No, it was all in the interest of getting himself and his cause another day's worth of free news media attention.

Fair enough, from his point of view.

So, on the second level: How many more times will the news media allow itself to be conned, and used, this way?

UPDATE: We wrote too soon on suggesting that Eyman's ploy was harmless. Consider this from David Postman's Seattle Times blog:

"The secretary of state's office had brought in two temporary workers in anticipation of processing petitions a day before the referendum deadline. Those workers were then sent home, though by state work rules, each were paid for two hours of work. A third worker was taken from other chores to stand by for the petitions that Eyman told the office he was bringing down." So much for the advocate of cutting government spending.

An important question

Of the three northwest states, concern about property taxes has hit hardest, though because sales prices on property are running so high in all three (and nationally), this is not a debate likely to remain there.

There's a deceptive element to this: Housing prices are not the only reason for the tax hikes. If local government spending levels increase only modestly at a time when housing prices are booming, then the actual tax amounts would not increase greatly because the tax rates assessed would drop. The taxes assessed are running hotter in parts of Idaho, though, not just because valuations are up, but also because of growth. In places like central and west Kootenai County, western Ada County and eastern Canyon County, growth has been so hyperbolic that costs - which as a matter of course, nationwide, tend to rise in times of fast growth - have been driven up along with housing prices.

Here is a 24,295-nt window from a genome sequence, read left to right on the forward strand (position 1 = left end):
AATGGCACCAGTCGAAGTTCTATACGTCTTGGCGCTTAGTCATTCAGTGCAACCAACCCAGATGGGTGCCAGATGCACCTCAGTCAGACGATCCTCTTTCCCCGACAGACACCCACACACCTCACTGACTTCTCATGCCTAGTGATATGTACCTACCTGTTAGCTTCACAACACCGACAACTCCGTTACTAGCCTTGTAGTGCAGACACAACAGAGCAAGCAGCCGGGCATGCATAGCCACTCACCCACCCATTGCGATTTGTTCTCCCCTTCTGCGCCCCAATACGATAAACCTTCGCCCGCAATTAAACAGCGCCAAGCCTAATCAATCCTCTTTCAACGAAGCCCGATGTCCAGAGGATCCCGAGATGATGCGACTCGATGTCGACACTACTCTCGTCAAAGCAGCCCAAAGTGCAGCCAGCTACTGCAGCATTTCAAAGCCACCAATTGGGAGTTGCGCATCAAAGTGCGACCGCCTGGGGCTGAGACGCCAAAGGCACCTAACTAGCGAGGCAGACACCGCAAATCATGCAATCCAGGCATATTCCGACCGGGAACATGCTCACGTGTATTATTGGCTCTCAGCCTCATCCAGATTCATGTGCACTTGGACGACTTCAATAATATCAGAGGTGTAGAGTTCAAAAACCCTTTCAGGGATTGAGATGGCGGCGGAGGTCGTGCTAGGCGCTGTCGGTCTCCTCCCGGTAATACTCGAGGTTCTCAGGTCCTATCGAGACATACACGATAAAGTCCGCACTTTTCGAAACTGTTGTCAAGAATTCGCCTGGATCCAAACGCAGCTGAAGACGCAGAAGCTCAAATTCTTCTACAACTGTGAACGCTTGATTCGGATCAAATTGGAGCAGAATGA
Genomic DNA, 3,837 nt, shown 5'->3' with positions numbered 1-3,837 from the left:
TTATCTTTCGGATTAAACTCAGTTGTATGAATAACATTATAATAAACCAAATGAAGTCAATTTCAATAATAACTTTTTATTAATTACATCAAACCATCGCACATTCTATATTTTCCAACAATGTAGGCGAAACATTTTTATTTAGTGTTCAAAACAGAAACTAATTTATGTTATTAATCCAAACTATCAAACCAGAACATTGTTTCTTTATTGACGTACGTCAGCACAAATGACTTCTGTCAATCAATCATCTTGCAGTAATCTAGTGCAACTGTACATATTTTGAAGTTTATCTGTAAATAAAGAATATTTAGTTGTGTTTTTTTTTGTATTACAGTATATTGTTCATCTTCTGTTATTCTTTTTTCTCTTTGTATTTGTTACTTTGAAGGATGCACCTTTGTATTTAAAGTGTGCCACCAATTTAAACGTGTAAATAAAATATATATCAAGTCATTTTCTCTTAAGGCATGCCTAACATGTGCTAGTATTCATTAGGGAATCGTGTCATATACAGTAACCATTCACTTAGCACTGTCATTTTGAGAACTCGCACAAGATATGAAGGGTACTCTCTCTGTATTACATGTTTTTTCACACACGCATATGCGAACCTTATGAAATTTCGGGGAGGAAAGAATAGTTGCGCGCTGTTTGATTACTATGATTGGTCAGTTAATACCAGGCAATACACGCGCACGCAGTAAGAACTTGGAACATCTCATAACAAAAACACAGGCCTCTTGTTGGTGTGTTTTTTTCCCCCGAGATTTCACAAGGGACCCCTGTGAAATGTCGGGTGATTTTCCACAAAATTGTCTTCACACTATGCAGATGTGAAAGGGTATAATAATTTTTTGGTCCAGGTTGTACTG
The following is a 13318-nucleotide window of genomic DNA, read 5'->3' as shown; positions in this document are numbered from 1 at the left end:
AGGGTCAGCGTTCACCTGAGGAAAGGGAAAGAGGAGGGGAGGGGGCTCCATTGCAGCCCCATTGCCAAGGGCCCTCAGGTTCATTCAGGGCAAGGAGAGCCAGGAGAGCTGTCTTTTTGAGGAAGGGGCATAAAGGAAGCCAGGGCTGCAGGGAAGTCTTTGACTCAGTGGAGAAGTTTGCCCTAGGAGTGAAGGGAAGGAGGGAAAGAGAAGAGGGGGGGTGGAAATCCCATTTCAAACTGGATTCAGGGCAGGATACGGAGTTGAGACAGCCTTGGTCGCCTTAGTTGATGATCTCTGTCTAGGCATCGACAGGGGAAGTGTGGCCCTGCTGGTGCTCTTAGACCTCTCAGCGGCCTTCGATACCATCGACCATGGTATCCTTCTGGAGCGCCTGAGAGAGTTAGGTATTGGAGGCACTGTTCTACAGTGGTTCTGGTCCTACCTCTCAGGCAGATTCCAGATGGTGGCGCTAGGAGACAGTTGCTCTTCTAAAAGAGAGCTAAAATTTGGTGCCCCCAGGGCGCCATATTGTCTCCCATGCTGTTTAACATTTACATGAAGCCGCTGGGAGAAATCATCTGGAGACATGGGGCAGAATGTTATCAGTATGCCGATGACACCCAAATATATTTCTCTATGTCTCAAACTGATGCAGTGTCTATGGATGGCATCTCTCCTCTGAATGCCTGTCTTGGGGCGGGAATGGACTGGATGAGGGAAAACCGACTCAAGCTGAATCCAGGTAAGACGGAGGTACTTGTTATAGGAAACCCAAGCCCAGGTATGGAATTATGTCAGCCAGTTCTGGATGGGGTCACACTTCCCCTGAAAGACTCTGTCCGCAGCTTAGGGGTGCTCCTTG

This is painful, and you can understand the concern of the people who live in those areas (and it is those areas which have most been driving the property tax revolt in Idaho). Adjustment in that tax structure probably is needed, and may be gotten through a special legislative session. (Maybe.)

But as this course is pondered, public officials and taxpayers both would be well advised to bear in mind the consequences of an economy now held afloat largely on the basis of inflated, and likely unsustainable, housing prices. Which makes a question posed by state Senator Brad Little, R-Emmett, to his fellow senators, maybe the most pertinent question of the moment in Idaho and beyond:

"We must ask the question — what if the real-estate market slows or stops?"

Choice and responsibility

Two issues are prompted by the
Thursday proposal
by the Washington Board of Pharmacy which would allow local pharmacists to decide not to fill birth control or some other prescriptions.

One is this: What sort of business is a pharmacy: A retail store-type business, or a public service-type business?

The new rule proposal suggests the retail store analogy.